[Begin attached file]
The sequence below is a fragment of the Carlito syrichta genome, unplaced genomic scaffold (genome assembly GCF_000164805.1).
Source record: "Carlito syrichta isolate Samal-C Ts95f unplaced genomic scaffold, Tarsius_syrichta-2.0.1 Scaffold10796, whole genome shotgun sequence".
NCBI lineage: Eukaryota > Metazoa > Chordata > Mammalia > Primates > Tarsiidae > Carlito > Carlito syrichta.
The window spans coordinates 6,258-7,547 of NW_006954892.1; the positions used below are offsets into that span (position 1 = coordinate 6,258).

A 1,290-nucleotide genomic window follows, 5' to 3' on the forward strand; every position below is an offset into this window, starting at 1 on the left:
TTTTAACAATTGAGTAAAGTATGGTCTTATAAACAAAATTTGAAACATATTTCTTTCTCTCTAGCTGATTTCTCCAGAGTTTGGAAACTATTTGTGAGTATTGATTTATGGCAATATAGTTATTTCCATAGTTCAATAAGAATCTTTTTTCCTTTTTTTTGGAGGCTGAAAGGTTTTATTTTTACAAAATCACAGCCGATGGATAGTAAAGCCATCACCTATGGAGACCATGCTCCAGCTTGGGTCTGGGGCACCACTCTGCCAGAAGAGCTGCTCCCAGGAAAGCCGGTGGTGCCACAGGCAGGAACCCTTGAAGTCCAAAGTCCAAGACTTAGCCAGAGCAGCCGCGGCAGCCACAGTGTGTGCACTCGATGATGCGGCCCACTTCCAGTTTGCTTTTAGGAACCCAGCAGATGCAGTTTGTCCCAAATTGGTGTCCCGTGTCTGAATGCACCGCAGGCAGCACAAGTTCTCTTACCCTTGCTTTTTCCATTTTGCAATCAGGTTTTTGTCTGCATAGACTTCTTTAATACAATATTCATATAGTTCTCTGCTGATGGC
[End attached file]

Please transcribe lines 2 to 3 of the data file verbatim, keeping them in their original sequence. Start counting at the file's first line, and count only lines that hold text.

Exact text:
Source record: "Carlito syrichta isolate Samal-C Ts95f unplaced genomic scaffold, Tarsius_syrichta-2.0.1 Scaffold10796, whole genome shotgun sequence".
NCBI lineage: Eukaryota > Metazoa > Chordata > Mammalia > Primates > Tarsiidae > Carlito > Carlito syrichta.